Where two ends meet - Scene on the pier at twenty-sixth street, East River, New York
Date: 1891
Medium: Watercolor, gouache, and oil on illustration board
Dimensions: 15 3/4 × 25 in. (40 × 63.5 cm) frame: 25 3/4 × 34 3/4 in. (65.4 × 88.3 cm)
Illustration Citation: "Where Extremes Meet," by Edmund Collins, in Harper's Weekly, August 15, 1891
Credit Line: Gift of Donald J. Puglisi, 2006
Object Number: 2006-65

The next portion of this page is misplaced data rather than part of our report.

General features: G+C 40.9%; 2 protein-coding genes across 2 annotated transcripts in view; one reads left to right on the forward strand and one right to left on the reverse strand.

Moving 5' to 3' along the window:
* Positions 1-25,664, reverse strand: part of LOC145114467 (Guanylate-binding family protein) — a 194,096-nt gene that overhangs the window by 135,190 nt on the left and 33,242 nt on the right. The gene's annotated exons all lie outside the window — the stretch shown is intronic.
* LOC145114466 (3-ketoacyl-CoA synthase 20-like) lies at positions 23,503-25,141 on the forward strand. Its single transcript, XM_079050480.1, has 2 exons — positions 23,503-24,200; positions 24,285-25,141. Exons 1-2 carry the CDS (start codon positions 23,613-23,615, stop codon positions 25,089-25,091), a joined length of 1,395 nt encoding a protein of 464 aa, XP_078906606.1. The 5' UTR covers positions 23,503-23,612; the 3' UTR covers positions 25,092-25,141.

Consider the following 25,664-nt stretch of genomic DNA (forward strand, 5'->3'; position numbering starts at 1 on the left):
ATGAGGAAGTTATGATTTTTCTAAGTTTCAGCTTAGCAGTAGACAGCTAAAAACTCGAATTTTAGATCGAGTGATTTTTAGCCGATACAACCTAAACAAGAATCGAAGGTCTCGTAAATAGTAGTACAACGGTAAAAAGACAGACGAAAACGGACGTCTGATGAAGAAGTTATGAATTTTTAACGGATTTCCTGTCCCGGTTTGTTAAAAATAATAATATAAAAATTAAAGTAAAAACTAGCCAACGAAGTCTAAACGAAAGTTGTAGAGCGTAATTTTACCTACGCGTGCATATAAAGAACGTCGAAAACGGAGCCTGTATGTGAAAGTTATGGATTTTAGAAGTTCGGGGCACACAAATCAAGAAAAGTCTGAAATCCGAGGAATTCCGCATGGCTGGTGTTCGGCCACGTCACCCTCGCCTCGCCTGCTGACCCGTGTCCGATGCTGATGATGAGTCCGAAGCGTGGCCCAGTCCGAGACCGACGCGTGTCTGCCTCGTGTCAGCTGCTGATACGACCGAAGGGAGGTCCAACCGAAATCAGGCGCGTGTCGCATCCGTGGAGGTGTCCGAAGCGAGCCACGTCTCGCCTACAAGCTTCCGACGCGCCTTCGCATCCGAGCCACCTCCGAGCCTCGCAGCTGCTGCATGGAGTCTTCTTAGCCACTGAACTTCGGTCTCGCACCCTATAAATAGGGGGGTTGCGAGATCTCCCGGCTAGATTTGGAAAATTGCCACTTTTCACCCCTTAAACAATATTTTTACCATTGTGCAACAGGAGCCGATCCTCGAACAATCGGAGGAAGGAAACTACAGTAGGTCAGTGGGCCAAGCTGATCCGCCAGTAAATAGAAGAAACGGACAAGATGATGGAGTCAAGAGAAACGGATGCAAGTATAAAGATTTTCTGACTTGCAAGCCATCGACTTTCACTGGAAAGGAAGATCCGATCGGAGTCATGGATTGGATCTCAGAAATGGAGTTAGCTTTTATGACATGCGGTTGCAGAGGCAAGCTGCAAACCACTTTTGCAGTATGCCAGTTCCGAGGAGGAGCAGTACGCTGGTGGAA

About: Thure de Thulstrup illustrates a text describing two sections of a New York City pier. One--marked New York Yacht Club-- is manned by a city policeman ready to assist club members and visitors. This section (left half of image) includes a ship's officer standing with two smartly-dressed women as a seaman prepares wine bottles. The other section--marked Charities and Correction--funnels "the unfortunates and the criminals" to a boat that will disperse them to prisons, asylums, hospitals, and workhouses throughout the city. Handcuffs, frayed shoes and clothing, and crutches identify the shuffling group. After a military career in his native Sweden and in France, and training in topographical drawing as a civil engineer in Canada, de Thulstrup moved to New York and began a long career in illustration. In 1896, a noted critic included him with painters such as Winslow Homer, George Inness, and James McNeill Whistler as one of the "later American masters."
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